If you were in need of an organ transplant, would you be open to accepting one that had been 3D-printed?
The hope is that one day, the bioprinting market will grow to the point of having researchers be able to use 3D printing technology to create kidneys, hearts, and livers. And they suspect that it could help to greatly impact the world's organ shortage.
Organ shortages are estimated to result in the deaths of at least 20 people every single day because they can't get the organ that they need.
The ability to use the printer to create a whole organ is still in the works, though researchers suspect that it could only be a few short years away before they are able to make that become a reality.
And one of the companies that is working in this space, Organovo, has established a bioprinting process that includes using cells that come from a donated blood sample, and it has turned them into printable ink.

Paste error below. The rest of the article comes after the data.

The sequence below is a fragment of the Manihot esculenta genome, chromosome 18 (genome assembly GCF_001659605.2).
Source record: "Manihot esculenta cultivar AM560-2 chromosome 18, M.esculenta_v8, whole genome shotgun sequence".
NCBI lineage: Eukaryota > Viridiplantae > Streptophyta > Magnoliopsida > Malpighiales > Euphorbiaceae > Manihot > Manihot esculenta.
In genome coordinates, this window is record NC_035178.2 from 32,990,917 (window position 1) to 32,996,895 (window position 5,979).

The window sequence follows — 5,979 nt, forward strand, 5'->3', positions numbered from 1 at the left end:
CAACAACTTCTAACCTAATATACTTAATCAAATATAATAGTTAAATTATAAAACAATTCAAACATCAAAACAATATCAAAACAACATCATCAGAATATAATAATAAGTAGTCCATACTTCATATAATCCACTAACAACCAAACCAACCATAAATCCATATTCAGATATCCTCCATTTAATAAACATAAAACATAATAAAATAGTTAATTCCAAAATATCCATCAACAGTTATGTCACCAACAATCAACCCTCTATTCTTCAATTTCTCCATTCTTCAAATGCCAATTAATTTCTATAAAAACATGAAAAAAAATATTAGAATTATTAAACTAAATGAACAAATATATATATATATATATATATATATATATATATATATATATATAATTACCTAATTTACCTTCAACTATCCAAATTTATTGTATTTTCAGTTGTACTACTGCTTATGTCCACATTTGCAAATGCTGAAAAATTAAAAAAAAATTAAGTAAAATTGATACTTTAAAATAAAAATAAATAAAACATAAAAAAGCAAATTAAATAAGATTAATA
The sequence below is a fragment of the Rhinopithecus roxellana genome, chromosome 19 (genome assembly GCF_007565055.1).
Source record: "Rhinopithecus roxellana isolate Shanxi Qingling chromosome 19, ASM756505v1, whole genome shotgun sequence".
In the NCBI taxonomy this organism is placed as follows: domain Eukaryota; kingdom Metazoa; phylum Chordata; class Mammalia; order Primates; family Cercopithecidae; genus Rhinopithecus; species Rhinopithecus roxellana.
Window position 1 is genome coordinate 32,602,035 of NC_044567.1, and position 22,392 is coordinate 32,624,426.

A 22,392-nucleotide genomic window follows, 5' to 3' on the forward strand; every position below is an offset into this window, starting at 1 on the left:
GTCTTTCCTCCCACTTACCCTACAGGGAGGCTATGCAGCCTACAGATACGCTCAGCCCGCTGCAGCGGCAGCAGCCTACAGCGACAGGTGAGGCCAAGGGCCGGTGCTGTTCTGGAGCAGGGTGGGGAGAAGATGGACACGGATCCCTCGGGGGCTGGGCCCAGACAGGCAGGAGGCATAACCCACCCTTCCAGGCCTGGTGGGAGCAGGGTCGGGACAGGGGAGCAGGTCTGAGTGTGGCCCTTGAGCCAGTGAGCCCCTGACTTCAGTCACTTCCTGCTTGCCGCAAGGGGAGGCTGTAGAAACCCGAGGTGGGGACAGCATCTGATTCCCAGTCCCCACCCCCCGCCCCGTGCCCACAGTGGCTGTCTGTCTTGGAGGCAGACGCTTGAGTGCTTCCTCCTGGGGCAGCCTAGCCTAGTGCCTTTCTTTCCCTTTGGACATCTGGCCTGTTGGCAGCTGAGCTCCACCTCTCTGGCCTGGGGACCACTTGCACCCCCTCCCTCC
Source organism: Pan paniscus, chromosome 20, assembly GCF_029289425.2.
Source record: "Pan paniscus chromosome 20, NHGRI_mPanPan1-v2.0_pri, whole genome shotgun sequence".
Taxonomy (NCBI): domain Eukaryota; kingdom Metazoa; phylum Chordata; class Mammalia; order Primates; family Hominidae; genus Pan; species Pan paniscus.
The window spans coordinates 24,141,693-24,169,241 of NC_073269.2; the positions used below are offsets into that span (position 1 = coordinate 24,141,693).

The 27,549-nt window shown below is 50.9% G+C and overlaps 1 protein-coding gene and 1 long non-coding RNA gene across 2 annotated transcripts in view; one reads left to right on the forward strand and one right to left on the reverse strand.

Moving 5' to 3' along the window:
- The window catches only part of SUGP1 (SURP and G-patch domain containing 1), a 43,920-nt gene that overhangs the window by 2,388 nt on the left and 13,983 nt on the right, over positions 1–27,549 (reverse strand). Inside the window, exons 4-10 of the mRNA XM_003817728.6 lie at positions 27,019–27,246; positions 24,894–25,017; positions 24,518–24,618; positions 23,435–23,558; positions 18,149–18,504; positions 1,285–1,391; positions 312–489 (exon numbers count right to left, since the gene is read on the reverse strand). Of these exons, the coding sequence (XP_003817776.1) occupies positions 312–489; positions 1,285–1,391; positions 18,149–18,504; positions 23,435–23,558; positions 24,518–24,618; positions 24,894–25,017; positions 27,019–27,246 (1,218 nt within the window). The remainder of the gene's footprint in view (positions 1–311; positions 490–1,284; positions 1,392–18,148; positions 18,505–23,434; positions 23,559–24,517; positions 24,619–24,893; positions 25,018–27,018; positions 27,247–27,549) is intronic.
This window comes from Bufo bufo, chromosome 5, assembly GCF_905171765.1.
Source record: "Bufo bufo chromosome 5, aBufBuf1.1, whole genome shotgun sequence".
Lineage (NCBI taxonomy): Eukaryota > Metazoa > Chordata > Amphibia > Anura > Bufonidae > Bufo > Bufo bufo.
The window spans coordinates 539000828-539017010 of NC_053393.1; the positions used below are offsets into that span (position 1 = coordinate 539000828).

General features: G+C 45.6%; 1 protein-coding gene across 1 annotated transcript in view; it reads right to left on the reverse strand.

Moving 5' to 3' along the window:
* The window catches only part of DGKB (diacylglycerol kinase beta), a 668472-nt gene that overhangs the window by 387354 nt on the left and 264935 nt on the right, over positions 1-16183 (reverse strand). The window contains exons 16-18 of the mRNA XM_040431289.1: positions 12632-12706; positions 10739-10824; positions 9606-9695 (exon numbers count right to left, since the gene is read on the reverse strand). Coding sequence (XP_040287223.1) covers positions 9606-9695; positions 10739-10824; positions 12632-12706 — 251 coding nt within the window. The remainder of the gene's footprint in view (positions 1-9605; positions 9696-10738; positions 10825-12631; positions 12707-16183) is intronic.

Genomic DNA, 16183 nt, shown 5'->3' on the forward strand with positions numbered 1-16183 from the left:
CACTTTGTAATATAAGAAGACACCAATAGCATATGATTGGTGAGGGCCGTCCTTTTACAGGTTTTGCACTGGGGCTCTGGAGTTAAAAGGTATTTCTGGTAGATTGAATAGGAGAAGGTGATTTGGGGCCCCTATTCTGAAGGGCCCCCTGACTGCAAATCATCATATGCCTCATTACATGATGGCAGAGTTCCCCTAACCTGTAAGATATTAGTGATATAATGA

By doing this, the printer is able to print layers of cells in a calculated design.
Some researchers think that perhaps learning to try and regenerate an organ inside of the body, might be a better option than trying to grow one in a dish or have it printed. This, they say, is because the liver has its own regenerative properties and they think that the key is to restore the organ's own regenerative capacity instead of trying to print it somewhere else. According to Prof. Stuart Forbes, from the MRC Centre for Regenerative Medicine, the two different approaches might need to eventually try and work together.
Eventually, this technology could be used to help save and better many lives.
Cellink via Guardian
via Organ India
The information that is posted above is not intended to be used as any substitute for professional medical advice, or diagnosis or treatment. The above is posted for informational purposes only.